Google doodles London 2012 closing ceremony
With athletes triumphantly holding up the letters of "Google," the doodle looks cheerful.
New Delhi: With the view to bid farewell to the London 2012 Olympics, Google is going to come up with the London 2012 closing ceremony doodle, which is apparently the last Google doodle this Olympics, on Sunday. It is the seventeenth doodle by Google during the London 2012 Olympic Games.
The doodle features a spate of athletes from different Olympic sports celebrating the last day of the world's biggest sporting extravaganza. With athletes triumphantly holding up the letters of "Google," the doodle looks cheerful.
The 150-minute closing ceremony will include video highlight reels of the July 27-August 12 Games, and in between the music will be the men's marathon medal ceremony, athletes' parade, speeches and a presentation by the next hosts Rio de Janeiro.
The Olympic Flame, in the form of a giant flower made up of 204 copper "petals" representing the nations taking part, will be extinguished to symbolise the end of London 2012.
Pop will take the podium when London bids farewell to the Olympics on Sunday, with a closing ceremony starring the Spice Girls, Annie Lennox, One Direction and a peculiarly British sense of humour.
Undeterred by criticism that the opening ceremony two weeks ago was too British for the rest of the world to fully comprehend, organisers are looking for local inspiration once again as they attempt to deliver a fitting send-off.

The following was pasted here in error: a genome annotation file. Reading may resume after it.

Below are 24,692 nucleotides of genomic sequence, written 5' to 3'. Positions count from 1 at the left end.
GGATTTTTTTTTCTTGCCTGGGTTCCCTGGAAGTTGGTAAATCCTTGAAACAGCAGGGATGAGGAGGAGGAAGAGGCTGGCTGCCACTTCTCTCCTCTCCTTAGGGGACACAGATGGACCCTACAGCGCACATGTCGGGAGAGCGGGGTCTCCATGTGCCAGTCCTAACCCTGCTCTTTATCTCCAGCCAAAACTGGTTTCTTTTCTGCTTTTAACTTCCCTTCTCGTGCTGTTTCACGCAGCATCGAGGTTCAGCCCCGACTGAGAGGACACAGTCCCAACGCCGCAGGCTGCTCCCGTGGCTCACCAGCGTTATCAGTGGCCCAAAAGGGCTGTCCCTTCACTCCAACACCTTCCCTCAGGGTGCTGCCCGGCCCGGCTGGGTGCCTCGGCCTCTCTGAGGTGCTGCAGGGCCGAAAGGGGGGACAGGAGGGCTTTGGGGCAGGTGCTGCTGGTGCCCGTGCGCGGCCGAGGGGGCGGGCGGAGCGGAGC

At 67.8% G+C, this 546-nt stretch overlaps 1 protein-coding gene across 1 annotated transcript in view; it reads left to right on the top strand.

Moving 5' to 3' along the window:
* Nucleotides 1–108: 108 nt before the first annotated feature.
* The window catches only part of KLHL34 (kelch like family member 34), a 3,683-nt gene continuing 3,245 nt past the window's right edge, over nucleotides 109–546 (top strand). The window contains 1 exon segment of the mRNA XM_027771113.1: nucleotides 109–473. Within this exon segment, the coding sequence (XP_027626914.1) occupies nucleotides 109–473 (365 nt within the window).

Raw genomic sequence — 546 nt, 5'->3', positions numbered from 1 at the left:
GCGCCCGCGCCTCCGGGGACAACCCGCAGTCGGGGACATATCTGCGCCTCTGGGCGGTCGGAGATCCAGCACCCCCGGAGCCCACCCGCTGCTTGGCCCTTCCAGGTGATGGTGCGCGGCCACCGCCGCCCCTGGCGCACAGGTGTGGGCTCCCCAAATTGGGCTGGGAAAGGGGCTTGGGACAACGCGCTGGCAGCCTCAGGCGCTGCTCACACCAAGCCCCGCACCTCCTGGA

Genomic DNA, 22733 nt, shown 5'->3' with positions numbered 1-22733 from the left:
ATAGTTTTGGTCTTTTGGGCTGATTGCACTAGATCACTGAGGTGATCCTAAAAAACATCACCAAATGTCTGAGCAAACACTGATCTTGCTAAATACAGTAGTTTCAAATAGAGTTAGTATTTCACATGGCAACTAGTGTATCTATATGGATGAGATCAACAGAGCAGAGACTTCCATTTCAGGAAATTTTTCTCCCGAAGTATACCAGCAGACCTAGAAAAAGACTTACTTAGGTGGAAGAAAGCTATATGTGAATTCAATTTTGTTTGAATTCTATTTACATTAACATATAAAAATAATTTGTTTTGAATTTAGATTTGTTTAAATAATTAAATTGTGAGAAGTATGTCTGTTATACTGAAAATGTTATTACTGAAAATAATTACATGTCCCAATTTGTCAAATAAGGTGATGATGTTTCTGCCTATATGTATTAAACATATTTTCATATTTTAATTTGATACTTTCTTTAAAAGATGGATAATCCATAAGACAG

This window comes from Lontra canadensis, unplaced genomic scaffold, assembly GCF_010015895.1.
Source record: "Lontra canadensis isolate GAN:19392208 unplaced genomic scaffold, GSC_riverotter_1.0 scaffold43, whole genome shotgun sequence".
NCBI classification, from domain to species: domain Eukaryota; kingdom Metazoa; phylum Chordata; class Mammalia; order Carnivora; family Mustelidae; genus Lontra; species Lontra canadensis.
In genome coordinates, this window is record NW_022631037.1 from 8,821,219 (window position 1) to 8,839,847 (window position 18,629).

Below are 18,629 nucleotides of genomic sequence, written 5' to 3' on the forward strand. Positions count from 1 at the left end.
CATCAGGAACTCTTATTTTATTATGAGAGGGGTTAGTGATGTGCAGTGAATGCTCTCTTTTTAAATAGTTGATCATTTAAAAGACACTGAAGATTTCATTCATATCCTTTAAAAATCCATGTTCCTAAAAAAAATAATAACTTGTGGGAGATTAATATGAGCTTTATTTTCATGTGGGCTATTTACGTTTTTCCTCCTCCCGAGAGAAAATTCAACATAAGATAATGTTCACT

The prying eyes of the media and artists unable to contain their excitement have dashed all hopes of keeping the cast a secret, in a show titled "A Symphony of British Music".
Virtually confirming their participation after months of speculation, 90s chart-toppers the Spice Girls are reuniting for a nostalgic blast of "Girl Power", performing at the main Olympic Stadium from on top of London's distinctive black taxis.
They, along with Jessie J, Tinie Tempah, Queen guitarist Brian May, Annie Lennox and George Michael, have all been photographed rehearsing at the Ford car plant in East London's Dagenham, while Muse and Ed Sheeran revealed they will sing.
Still not confirmed but widely rumoured to be joining them are Madness, The Who and Liam Gallagher's band Beady Eye, while the reclusive "Running Up That Hill" singer Kate Bush could perform on video.
Monty Python comic Eric Idle was also spotted, and, bearing in mind music director David Arnold's promise to get the audience involved, a mass singalong of "Always Look on the Bright Side of Life" could be a decent bet.
Once again the set is expected to comprise a central stage surrounded by a road around which vehicles can travel, and a cast of around 4,000 volunteers will dance and skip to the beat of music through the ages.
Famous London landmarks like Tower Bridge, the London Eye, parliament's "Big Ben" Clock Tower and St Paul's Cathedral have been reconstructed to complement the action.
"If the opening ceremony was the wedding, then we're the wedding reception," Arnold said in a newspaper interview, suggesting that the two ceremonies would complement each other.
London's organizing committee says 3,25,000 spectators visited Olympic venues on Friday, and 1,44,000 of those walked through the gates of Olympic Park. Some 7.7 million spectators have visited Olympic venues over the course of the games.
However, on Sunday spectator numbers will decline. Olympic Park will host only three events on the final day: water polo, modern pentathlon and handball. The rest of the park will be in transition mode as Olympic Stadium is transformed into a giant stage for the closing ceremony Sunday night.
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